Story-telling or narrative, is pretty interesting and neglected largely, in philosophy.
I pick out what I see as a few key phrases in your post, to address (this forum asks for one question per post, I am charitably rolling them up into aspects of one question):
"Many people ponder on the meaning of life"
"I hated life because it has plenty of sensory experiences but no plot and no meaning"
"Illusion of what world could be like if it had an inherent meaning"
"Is there an artist? An author? A story?"
Camus described absurdity as experiencing the collision between our human need for externally delivered meaning, and the universe's absolute inability to provide it. When we glimpse the gap, we experience the absurd. Even in this state, we can recognise that there is local, personal meaning. Within the context of our own lives, we might choose things that benefit us, that feel relatively meaningful, compared to our previous ideas, a better heuristic, a more reliable method to examine and approach the world. But somehow, that is not enough. Someone might arrive tomorrow & explain compellingly we have always had it all wrong. So we must each be ready, cooking our own books into the most compelling feast we can make to buy-up everyone else, for fear someone else is eating better.
Kant's 'categorical imperative' arises like this, and the 'golden rule': behave in a way that everyone should behave; do unto others as you would have done to you. This is intersubjectivity, complicating your own mind by imagining yourself in the situation of others. It lets us go beyond instinct, into adjusting our individual behaviour consciously in relation to our social system. Rawl's Theory Of Justice captures this with his idea of a veil of ignorance, where our situations are all swapped around and we don't know where we will end up until the veil is lifted: we would all wish for a 'just' system that judged people 'by the content of their character', and we can understand what justice is using this thought experiment. But why does this make any sense or have any appeal at all? Why do slave-holders ever give up their privilege, voluntarily?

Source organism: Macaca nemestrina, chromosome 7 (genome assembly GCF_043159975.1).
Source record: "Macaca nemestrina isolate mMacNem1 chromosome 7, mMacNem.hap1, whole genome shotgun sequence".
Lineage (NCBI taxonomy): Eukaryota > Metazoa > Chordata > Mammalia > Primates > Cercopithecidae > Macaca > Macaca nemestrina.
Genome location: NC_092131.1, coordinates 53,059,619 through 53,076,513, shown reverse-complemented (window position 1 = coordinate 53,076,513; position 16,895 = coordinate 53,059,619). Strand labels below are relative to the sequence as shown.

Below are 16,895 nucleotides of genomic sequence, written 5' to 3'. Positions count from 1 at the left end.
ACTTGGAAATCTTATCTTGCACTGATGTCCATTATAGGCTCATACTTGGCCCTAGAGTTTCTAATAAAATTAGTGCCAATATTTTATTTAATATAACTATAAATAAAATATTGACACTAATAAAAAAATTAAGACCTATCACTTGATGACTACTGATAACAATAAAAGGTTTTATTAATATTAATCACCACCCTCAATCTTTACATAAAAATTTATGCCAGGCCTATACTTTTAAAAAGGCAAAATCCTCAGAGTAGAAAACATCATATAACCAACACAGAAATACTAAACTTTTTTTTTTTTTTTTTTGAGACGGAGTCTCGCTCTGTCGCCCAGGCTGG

The Dunbar Number shows primate learning capacity correlates strongly to social group size. And learning is founded on mirror-neurons, specialised brain structures that allow us to project ourselves into the bodies of others. Intersubjectivity, is then foundational to sharing techniques, and to social amplification of intelligence; that we call learning, or zooming out further, culture.
We get very hung-up on language. But many songbirds birds have as complex verbal song structures. Humans communicate as much or more with gaze and gesture as words. This horrific record remains of an early language-deprivation experiment:
"foster-mothers and nurses to suckle and bathe and wash the children, but in no ways to prattle or speak with them; for he would have learnt whether they would speak the Hebrew language (which he took to have been the first), or Greek, or Latin, or Arabic, or perchance the tongue of their parents of whom they had been born. But he laboured in vain, for the children could not live without clappings of the hands, and gestures, and gladness of countenance, and blandishments." - The Twelve Calamities of Emperor Frederick II, by Salimbene di Adam, 13thC